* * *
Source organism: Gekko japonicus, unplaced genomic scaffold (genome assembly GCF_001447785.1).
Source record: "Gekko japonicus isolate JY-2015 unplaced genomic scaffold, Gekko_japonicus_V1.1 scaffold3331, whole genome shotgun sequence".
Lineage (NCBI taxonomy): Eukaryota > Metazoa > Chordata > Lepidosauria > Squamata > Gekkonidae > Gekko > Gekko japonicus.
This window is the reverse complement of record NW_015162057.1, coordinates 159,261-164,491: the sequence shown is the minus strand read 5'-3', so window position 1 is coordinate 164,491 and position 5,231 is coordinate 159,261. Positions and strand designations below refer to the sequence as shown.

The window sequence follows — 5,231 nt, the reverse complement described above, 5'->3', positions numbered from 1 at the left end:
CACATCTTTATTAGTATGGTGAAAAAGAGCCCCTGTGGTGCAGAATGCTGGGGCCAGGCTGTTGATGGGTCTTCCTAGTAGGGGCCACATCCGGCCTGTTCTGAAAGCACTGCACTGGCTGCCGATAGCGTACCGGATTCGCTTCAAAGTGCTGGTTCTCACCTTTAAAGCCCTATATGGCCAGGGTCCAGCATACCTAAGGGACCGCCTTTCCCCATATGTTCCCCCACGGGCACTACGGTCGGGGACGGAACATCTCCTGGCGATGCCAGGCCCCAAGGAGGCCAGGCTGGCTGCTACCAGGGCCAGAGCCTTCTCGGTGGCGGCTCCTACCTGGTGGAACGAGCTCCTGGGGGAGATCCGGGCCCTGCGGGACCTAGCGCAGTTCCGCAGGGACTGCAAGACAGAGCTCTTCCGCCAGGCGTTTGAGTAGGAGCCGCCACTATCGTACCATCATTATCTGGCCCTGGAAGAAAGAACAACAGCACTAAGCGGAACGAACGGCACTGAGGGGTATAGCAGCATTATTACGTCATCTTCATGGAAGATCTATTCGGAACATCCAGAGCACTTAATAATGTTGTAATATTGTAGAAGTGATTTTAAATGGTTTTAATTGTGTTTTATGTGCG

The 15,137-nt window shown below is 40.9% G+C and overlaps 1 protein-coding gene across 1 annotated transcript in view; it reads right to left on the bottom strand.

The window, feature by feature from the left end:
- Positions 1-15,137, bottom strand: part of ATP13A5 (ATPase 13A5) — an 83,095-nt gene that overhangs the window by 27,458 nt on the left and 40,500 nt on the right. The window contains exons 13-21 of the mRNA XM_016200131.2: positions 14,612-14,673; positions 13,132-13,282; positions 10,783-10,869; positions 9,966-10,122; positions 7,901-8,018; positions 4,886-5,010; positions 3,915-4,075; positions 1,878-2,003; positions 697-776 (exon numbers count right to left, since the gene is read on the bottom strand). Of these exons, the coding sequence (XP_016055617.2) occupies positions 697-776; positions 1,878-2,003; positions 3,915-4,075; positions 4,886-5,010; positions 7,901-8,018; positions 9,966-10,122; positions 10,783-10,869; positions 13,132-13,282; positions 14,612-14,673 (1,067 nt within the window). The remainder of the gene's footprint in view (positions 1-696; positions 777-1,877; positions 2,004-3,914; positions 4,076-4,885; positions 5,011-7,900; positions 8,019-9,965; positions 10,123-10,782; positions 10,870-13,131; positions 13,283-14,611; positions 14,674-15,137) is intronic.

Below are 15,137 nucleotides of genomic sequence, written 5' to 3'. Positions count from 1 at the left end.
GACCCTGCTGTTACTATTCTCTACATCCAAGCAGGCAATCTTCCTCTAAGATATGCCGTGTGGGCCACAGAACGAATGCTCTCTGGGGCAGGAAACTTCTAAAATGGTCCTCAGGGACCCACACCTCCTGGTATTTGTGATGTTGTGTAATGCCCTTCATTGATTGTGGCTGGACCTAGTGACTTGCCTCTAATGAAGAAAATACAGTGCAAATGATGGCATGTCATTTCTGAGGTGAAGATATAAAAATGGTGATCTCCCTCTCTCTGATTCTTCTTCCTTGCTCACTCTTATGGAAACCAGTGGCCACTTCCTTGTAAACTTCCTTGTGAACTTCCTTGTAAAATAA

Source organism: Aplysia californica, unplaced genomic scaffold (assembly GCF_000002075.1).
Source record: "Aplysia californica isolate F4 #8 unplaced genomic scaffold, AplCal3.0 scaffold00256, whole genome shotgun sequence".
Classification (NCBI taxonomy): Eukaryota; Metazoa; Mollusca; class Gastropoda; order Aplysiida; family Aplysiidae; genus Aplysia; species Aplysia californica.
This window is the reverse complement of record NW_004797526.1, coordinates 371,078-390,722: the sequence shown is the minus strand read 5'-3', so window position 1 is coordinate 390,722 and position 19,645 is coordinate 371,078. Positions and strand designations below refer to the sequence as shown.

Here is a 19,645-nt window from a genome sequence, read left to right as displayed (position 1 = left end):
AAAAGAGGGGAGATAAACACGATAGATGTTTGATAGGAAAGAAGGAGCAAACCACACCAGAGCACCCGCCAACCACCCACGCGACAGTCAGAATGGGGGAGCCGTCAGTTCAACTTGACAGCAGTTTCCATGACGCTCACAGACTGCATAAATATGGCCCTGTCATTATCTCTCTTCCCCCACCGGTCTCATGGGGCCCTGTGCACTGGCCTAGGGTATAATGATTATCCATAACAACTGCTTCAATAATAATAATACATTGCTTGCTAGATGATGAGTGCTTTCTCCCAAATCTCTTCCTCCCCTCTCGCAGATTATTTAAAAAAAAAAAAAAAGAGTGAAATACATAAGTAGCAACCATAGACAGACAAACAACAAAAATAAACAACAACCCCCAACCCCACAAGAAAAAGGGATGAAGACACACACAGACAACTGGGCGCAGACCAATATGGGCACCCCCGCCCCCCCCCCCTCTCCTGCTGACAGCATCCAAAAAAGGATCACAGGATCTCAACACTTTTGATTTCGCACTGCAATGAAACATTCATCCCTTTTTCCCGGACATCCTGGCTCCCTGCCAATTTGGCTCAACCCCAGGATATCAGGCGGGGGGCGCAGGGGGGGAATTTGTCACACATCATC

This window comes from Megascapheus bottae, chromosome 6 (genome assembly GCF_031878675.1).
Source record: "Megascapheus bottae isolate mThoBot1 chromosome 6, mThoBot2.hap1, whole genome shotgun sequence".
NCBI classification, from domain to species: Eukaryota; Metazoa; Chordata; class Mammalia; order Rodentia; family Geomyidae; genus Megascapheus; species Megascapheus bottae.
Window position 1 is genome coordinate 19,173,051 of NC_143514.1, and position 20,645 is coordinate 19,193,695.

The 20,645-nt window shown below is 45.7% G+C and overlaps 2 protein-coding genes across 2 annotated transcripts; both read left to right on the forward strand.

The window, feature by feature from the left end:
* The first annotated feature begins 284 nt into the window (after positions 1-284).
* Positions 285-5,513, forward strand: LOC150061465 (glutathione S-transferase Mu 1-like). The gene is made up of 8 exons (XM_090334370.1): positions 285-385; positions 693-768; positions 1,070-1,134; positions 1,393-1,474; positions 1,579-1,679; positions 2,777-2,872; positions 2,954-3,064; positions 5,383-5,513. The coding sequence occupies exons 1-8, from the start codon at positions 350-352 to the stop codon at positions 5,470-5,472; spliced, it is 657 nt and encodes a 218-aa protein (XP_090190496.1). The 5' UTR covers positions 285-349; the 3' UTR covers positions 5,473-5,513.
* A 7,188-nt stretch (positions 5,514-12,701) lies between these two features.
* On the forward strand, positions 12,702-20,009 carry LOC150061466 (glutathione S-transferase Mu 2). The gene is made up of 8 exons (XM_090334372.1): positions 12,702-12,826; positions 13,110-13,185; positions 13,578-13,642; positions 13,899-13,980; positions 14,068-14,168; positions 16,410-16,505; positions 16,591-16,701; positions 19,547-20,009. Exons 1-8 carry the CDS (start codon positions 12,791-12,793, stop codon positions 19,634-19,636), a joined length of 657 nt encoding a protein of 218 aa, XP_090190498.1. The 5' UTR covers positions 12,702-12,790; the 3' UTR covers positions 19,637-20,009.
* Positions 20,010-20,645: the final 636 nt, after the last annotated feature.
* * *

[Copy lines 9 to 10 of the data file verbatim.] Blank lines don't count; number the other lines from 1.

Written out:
- Positions 1-15,137, bottom strand: part of ATP13A5 (ATPase 13A5) — an 83,095-nt gene that overhangs the window by 27,458 nt on the left and 40,500 nt on the right. The window contains exons 13-21 of the mRNA XM_016200131.2: positions 14,612-14,673; positions 13,132-13,282; positions 10,783-10,869; positions 9,966-10,122; positions 7,901-8,018; positions 4,886-5,010; positions 3,915-4,075; positions 1,878-2,003; positions 697-776 (exon numbers count right to left, since the gene is read on the bottom strand). Of these exons, the coding sequence (XP_016055617.2) occupies positions 697-776; positions 1,878-2,003; positions 3,915-4,075; positions 4,886-5,010; positions 7,901-8,018; positions 9,966-10,122; positions 10,783-10,869; positions 13,132-13,282; positions 14,612-14,673 (1,067 nt within the window). The remainder of the gene's footprint in view (positions 1-696; positions 777-1,877; positions 2,004-3,914; positions 4,076-4,885; positions 5,011-7,900; positions 8,019-9,965; positions 10,123-10,782; positions 10,870-13,131; positions 13,283-14,611; positions 14,674-15,137) is intronic.

Below are 15,137 nucleotides of genomic sequence, written 5' to 3'. Positions count from 1 at the left end.